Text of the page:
Team Building in St Albans
We offer a range of indoor and outdoor events, with tasks that include physical agility as well as skills test and manual dexterity as well as problem solving ones. Our top selling indoor activities like Team Zone Challenge, Flatpack and Ice Cream Challenge highlight team work and communication and, of course, lots of fun and excitement. Many of our popular outdoor activities, such as, Rafting, Roller Ball, Treasure Hunt and Rope Course are spread out in the beautiful countryside of St Albans where teams can complete tasks, discover clues and take part in treasure hunts. We can truly claim with pride that all of our esteemed clients like Pepsi, Lloyds Bank, Bradford & Bingley and several others have been more than satisfied with our stunning events.All our clients, like Pepsi, Radisson, Lloyds Bank, Bradford & Bingley and several others have been pleased with our professional and friendly service and our attention to detail.
For more ideas give our sales team a call on 0845 680 6109 and discuss your requirements, fill out a quick enquiry or take a look at some of the other great events we run in St Albans!
Client Case Study
Our indoor activities are flexible and can be as short or long as you want them to be. Some of our popular and fun events are Chain Reaction, Cryptic Challenge and Chocolate Challenge providing indoor fun and supporting initiative, creativity and better collaboration. The venues in St Albans also provide the perfect backdrop for some of our top selling outdoor activities like Decision Wheel and Flatpack, which are both challenging and entertaining and various other games where tasks have to be completed under pressure.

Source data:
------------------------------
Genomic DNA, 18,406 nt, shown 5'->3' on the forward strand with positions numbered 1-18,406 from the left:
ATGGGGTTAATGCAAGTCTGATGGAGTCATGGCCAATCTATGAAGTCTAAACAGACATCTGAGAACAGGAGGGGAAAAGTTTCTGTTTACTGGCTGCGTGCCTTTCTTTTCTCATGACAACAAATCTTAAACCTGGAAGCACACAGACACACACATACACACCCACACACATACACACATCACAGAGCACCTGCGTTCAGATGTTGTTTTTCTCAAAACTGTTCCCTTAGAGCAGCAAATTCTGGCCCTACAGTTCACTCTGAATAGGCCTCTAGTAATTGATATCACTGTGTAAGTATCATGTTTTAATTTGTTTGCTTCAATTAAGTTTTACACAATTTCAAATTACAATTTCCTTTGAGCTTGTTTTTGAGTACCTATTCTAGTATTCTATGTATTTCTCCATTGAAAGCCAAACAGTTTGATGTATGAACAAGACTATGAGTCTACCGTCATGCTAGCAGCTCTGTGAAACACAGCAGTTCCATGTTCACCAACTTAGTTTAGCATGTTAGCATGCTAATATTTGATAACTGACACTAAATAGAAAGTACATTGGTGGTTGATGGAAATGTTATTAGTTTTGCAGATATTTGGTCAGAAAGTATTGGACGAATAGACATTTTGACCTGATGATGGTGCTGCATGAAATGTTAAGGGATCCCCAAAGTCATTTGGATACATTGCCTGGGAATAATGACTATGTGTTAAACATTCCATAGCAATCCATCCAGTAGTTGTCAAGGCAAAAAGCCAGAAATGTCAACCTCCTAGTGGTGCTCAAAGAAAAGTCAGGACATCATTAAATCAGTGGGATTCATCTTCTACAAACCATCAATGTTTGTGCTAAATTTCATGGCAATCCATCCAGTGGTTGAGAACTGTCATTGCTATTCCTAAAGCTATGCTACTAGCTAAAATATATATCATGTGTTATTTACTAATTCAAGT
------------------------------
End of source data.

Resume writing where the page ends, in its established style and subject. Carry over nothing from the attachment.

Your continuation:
History of St Albans
It was earlier known as Verlamion, but the Romans later changed the name to Verulamium. The city came to be known by the present name in the early Middle Ages, named after St Alban, a Christian martyr buried at the location of the Cathedral and Abbey Church.
The Roman city slowly declined after the Roman Army left in 410, but the Roman bricks, the flooring and walls are still seen in the Cathedral and in the Verulamium Park with many other artifacts. Later in the 18th century, it developed as a market town due to its proximity to London with the creation of the Verulam Road to help movement of stagecoaches. The industry declined with the arrival of the railways and it expanded significantly after the World War II and is continuing to expand as a commuting town.